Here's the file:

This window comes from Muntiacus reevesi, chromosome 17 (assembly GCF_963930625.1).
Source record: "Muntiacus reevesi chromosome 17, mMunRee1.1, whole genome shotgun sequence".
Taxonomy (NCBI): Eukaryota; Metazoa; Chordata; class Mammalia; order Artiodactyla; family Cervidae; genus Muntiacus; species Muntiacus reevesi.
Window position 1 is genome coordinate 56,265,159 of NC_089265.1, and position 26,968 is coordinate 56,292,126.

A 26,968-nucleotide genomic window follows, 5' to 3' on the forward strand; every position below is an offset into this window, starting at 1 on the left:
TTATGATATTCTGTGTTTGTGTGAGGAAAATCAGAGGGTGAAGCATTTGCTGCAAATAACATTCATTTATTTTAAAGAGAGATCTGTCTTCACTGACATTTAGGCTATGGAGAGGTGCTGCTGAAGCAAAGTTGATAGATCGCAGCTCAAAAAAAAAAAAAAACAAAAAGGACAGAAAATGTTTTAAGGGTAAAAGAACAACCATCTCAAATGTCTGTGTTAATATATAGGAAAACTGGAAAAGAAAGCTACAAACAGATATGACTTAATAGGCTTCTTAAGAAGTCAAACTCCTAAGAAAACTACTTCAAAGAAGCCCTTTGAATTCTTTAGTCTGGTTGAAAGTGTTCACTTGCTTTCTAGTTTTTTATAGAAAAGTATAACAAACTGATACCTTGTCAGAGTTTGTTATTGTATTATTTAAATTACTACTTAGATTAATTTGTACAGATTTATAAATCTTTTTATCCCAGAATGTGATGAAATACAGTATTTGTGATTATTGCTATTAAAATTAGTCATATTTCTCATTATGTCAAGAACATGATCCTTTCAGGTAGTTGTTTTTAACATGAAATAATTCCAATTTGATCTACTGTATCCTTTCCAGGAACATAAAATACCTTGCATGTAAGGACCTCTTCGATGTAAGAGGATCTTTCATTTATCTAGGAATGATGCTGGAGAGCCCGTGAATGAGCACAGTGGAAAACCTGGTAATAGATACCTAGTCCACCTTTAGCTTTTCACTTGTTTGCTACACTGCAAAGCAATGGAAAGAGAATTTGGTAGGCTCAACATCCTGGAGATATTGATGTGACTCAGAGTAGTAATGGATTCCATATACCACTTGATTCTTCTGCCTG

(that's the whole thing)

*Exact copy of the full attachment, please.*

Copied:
This window comes from Muntiacus reevesi, chromosome 17 (assembly GCF_963930625.1).
Source record: "Muntiacus reevesi chromosome 17, mMunRee1.1, whole genome shotgun sequence".
Taxonomy (NCBI): Eukaryota; Metazoa; Chordata; class Mammalia; order Artiodactyla; family Cervidae; genus Muntiacus; species Muntiacus reevesi.
Window position 1 is genome coordinate 56,265,159 of NC_089265.1, and position 26,968 is coordinate 56,292,126.

A 26,968-nucleotide genomic window follows, 5' to 3' on the forward strand; every position below is an offset into this window, starting at 1 on the left:
TTATGATATTCTGTGTTTGTGTGAGGAAAATCAGAGGGTGAAGCATTTGCTGCAAATAACATTCATTTATTTTAAAGAGAGATCTGTCTTCACTGACATTTAGGCTATGGAGAGGTGCTGCTGAAGCAAAGTTGATAGATCGCAGCTCAAAAAAAAAAAAAAACAAAAAGGACAGAAAATGTTTTAAGGGTAAAAGAACAACCATCTCAAATGTCTGTGTTAATATATAGGAAAACTGGAAAAGAAAGCTACAAACAGATATGACTTAATAGGCTTCTTAAGAAGTCAAACTCCTAAGAAAACTACTTCAAAGAAGCCCTTTGAATTCTTTAGTCTGGTTGAAAGTGTTCACTTGCTTTCTAGTTTTTTATAGAAAAGTATAACAAACTGATACCTTGTCAGAGTTTGTTATTGTATTATTTAAATTACTACTTAGATTAATTTGTACAGATTTATAAATCTTTTTATCCCAGAATGTGATGAAATACAGTATTTGTGATTATTGCTATTAAAATTAGTCATATTTCTCATTATGTCAAGAACATGATCCTTTCAGGTAGTTGTTTTTAACATGAAATAATTCCAATTTGATCTACTGTATCCTTTCCAGGAACATAAAATACCTTGCATGTAAGGACCTCTTCGATGTAAGAGGATCTTTCATTTATCTAGGAATGATGCTGGAGAGCCCGTGAATGAGCACAGTGGAAAACCTGGTAATAGATACCTAGTCCACCTTTAGCTTTTCACTTGTTTGCTACACTGCAAAGCAATGGAAAGAGAATTTGGTAGGCTCAACATCCTGGAGATATTGATGTGACTCAGAGTAGTAATGGATTCCATATACCACTTGATTCTTCTGCCTG